BP has agreed to pay enormous fines to settle legal action over the 2010 Deepwater Horizon oil spill in the Gulf of Mexico. It is a record fine of $18.7bn to settle legal actions brought by the US and several states. The US justice department, along with the states of Louisiana, Mississippi, Alabama, Texas and Florida, all sued BP for damages not covered by the company’s earlier settlements with businesses and individuals.
The settlement adds to the roughly $44 billion BP has already incurred in legal and cleanup costs, pushing its tab for the spill higher than all the profits it has earned since 2012.
According to the Guardian, Jacqueline Savitz, vice-president for Oceana in the US, had this to say: “If the court approves this proposal, BP will be getting off easy and ‘we the people’ will not be fully compensated for the natural resource damages that we suffered, and the law requires that the public is made whole for those damages.
“For these two payments alone, Clean Water Act violations and natural resource damages, BP would be getting away with less than half of what the law would justify,” she said. “The court should not let BP get off the hook without fully compensating Americans for what was lost. A low-end settlement would not only cheat the public, but it would send the wrong message to BP and the other companies that drill in our oceans, telling them that they may not have to pay for the future damages they cause.”
Nobody connected with the Bhopal campaign would suggest for a moment that BP should not be held to account in this manner but how is it that five years after this disaster, which took place on US soil, the case has been settled with the largest fines in history whilst the Bhopal Disaster, which took place in India, has not been properly settled after THIRTY YEARS?
A derisory civil settlement was made for the Gas Disaster, in 1989, and remains mired in controversy. This settlement is repeatedly referred to, by Dow Chemical (current owners of Union Carbide), as full and final and the end of all legal matters, but this is simply not true. Dow Chemical and the Union Carbide Corporation are embroiled in three separate court cases relating to the 1984 gas disaster. A fourth case, pertaining to the contaminated groundwater around the abandoned Union Carbide factory, is pending appeal in a New York District Court after a recent, somewhat controversial, dismissal.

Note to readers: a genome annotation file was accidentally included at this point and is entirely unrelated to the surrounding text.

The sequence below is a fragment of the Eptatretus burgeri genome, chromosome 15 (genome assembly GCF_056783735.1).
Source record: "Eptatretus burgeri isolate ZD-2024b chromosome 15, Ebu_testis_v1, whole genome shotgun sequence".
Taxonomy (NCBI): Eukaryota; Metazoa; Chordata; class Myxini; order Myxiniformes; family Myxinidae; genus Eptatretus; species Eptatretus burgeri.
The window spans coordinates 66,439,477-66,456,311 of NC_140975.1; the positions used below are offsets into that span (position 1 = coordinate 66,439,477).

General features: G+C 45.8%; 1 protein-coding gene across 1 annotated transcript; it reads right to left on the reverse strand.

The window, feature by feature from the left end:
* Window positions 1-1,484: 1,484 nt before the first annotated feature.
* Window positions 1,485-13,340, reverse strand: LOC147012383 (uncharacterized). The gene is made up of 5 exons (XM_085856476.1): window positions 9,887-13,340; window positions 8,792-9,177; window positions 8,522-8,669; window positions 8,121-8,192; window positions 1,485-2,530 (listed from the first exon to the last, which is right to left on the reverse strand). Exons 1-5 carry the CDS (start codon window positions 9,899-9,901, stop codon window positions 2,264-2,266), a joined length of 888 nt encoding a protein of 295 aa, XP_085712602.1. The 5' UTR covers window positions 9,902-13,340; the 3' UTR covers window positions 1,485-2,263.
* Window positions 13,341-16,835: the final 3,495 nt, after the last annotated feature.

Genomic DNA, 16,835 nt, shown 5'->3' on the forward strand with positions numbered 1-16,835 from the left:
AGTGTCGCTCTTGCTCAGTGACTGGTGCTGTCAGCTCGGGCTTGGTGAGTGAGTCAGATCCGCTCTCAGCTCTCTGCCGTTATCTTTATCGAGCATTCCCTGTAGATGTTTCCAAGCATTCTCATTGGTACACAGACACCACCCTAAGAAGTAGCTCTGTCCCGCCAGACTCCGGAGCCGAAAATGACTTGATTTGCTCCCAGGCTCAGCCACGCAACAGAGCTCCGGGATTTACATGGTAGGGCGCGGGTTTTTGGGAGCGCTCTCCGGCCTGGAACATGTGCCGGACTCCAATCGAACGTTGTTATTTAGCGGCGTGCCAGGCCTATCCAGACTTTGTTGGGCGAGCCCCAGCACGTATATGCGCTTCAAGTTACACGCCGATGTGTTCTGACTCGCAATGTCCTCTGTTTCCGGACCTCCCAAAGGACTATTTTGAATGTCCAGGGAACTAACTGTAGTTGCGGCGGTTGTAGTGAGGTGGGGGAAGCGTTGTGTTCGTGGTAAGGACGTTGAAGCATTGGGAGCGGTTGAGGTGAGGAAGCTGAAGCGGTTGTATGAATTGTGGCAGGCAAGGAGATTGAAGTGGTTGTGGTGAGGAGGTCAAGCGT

So, if there are 3 or 4 ongoing court cases, what then of Dow’s imputation that a full and final settlement ended all legal issues? In fact, the 1989 settlement only addressed civil claims resulting from the gas disaster and Union Carbide Corporation has NEVER answered the criminal charges outstanding against it.
Dow has total control of UCC but has never produced it to the court. After the 2001 takeover of UCC, Dow used another wholly owned subsidiary to block a 2005 judicial summons, addressed to its Michigan HQ, requesting it explain the non-appearance of UCC but the court removed the blocking order, in 2012, and a summons was eventually issued to Dow requiring it attend on November 12 2014 and explain why UCC has repeatedly ignored court summons. Dow did not attend the court and was then summonsed to appear on March 13, 2015 but, once again, did not attend.
In addition, the 1989 settlement did not address any contamination issues in Bhopal, it did not account for later generations of victims, and the entire settlement was based on incorrect figures for the numbers of dead and injured- a fact that the Indian Government has officially recognized. Consequently, the 1989 settlement itself is currently under challenge by the Indian Government and a ‘curative petition’, before the Supreme Court, seeks to revisit it. The Indian Government’s official position is that the ‘gross inadequacy’ of the 1989 settlement resulted in an ‘irremediable injustice’ and it is now seeking additional compensation, based on higher figures for the dead and injured.
The Bhopal cases are a nasty, sharp thorn in the side of this powerful multinational and, against all the odds, the Bhopal campaign just won’t go away. Dow’s board has argued that it performed due diligence before completing the takeover of UCC in 2001 but, given an ongoing, highly vocal campaign at that time and the existence of various court cases- not least the criminal case- then company officials would seem to have only themselves to blame for their current predicament and the Bhopal issue shows every sign of having more and more impact upon the company’s reputation and bottom line.
But, the question remains as to how differently the aftermath of the Bhopal Disaster would have played out had Union Carbide been an Indian company and had the disaster taken place on on US soil. Sadly, it doesn’t take a genius to guess the answer to that one.
A graphic made just one year after Deepwater Horizon already presents a stark contrast to the Bhopal Disaster: